Furthermore, honest criticism is an indication of respect for the work and the author. We have to deliver that respect, and receive it in good faith when it’s delivered to us. If we really believe in our own work, in its worth and viability, then we should not be afraid of criticism. If we want to become better writers, then we should welcome it. If we want our genre to be taken more seriously by the literary establishment, then we have to take it more seriously ourselves.

A real friendship can withstand a negative review. A good writer can absorb its lessons. A healthy literary community will foster the exchange of frank appraisal.

There are, of course, critics in the genre who do bring a rigorous standard to their criticism; it’s primarily the writers themselves who should raise their game in this regard.

I’m guilty here, no question. I’ve purposely steered away from writing about my colleagues’ work on this blog — good or bad — because I didn’t want to start down a path that could eventually ruffle feathers. It’s safer, and more pleasant, to be silent.

But it’s also weak and cowardly.   (Upon reflection, this sentence strikes me as unfair, and a bit harsh. Redacted.)

I’ve long had a love-hate relationship with the genre — horror in particular. I’ve thought about it a lot over the past year; it’s a friction that informs all of my work to date and will probably continue to do so for some time. At its worst, it’s adolescent hate fantasy or gore-lust, written without the slightest care or awareness of language or the actual measure of the human heart. When it’s at its best, though; what I love about it — its uncompromising nature, its emotional integrity, its astonishing capacity for beauty — I love absolutely, and can get in no equal measure from any other branch of literature.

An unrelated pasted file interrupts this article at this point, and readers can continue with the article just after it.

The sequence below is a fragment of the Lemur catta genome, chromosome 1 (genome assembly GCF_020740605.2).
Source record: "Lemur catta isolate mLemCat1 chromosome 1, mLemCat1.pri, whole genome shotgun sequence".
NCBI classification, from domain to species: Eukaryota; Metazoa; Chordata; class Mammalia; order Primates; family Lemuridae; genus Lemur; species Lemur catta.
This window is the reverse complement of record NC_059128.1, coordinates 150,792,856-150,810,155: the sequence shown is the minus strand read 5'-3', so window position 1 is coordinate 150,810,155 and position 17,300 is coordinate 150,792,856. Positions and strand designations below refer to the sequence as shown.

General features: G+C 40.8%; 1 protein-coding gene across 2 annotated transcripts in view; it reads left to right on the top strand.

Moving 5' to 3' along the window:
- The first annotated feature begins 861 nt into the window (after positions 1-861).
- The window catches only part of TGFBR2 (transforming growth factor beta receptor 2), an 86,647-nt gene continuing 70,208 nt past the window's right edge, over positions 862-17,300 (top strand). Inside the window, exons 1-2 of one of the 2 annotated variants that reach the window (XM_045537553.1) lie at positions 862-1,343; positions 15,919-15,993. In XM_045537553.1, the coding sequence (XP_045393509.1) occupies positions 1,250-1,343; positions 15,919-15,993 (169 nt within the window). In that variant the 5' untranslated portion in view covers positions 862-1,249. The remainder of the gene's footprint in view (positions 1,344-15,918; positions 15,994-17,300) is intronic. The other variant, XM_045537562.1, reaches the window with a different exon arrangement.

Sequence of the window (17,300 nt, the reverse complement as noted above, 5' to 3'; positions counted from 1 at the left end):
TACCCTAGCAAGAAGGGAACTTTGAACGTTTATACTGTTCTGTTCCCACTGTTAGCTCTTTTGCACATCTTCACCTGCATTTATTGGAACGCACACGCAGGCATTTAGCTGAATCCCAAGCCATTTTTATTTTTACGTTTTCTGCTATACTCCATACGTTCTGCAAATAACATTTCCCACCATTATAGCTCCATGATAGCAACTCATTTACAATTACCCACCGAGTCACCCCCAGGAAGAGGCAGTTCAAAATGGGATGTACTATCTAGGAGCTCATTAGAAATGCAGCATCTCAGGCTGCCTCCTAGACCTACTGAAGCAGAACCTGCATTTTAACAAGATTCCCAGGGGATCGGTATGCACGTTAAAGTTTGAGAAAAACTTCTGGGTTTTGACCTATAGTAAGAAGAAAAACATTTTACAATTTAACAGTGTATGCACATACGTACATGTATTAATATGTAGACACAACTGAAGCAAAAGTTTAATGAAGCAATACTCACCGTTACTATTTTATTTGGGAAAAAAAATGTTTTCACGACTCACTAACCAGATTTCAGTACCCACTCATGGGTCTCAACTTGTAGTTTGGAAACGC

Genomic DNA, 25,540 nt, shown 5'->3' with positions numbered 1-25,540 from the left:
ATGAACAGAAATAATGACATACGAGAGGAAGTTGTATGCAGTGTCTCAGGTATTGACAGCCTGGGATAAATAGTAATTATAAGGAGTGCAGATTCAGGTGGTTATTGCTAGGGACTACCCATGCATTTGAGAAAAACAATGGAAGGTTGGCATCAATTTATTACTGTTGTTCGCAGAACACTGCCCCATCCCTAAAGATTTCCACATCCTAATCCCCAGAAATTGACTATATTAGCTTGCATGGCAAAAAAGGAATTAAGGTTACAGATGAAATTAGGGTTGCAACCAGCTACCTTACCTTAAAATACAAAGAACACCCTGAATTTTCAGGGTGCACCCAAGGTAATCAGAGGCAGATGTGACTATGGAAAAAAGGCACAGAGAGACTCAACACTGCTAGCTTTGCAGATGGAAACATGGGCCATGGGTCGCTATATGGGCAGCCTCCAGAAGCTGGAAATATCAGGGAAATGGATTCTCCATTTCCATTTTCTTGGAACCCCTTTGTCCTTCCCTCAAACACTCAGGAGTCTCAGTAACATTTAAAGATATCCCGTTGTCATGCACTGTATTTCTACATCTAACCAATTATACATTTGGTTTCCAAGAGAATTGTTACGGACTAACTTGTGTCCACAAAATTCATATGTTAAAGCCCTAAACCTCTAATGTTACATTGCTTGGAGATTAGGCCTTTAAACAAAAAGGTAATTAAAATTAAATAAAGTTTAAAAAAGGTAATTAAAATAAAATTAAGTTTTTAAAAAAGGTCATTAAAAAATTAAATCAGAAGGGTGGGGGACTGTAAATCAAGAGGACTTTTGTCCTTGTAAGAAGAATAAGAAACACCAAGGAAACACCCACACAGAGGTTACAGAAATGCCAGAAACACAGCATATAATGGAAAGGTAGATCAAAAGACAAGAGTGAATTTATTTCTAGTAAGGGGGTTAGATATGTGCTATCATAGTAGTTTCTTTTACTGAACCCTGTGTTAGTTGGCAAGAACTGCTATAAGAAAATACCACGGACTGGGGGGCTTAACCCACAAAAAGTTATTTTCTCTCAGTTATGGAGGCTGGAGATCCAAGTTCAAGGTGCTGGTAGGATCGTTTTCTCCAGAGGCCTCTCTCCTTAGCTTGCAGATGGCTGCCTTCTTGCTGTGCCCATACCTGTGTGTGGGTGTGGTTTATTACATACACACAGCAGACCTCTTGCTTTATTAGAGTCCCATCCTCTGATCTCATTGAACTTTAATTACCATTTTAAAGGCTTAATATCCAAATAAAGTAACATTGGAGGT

It deserves to be taken seriously.


The collection has a home

The big news is that my short story collection has found a home at Small Beer Press. Its current title is Monsters of Heaven: stories, though that could always change between now and its publication date. Though it’s very early in the process still, I think a release sometime in 2013 is a pretty safe bet. The order of the contents are yet to be determined, but the stories to be included are “You Go Where It Takes You,” “The Monsters of Heaven,” “S.S.,” “North American Lake Monsters,” “The Crevasse,” “Wild Acre,” “Sunbleached,” “The Way Station,” and “The Good Husband.”

That Small Beer Press has picked it up is both surprising and immensely gratifying to me. To be honest, I didn’t think they’d want anything this dark. At this point I should know better than to assume I know what editors will want, and I was thrilled to be proven wrong. That I will soon share a publisher with Maureen F. McHugh, Karen Joy Fowler, Liz Hand, and of course Kelly Link herself seems too good to be true. Small Beer is truly the very best place for this collection to land.

These stories represent an era of my life as a writer, and I find it very fitting that the book came together just after I finished “The Good Husband.” That particular story is very dark — perhaps more so than any other story in there — and when I finished it I felt as though I had come to the end of a particular stage of my development. What that means, exactly, I don’t know. But my internal weather feels different. I’m as curious as anyone to see what comes next.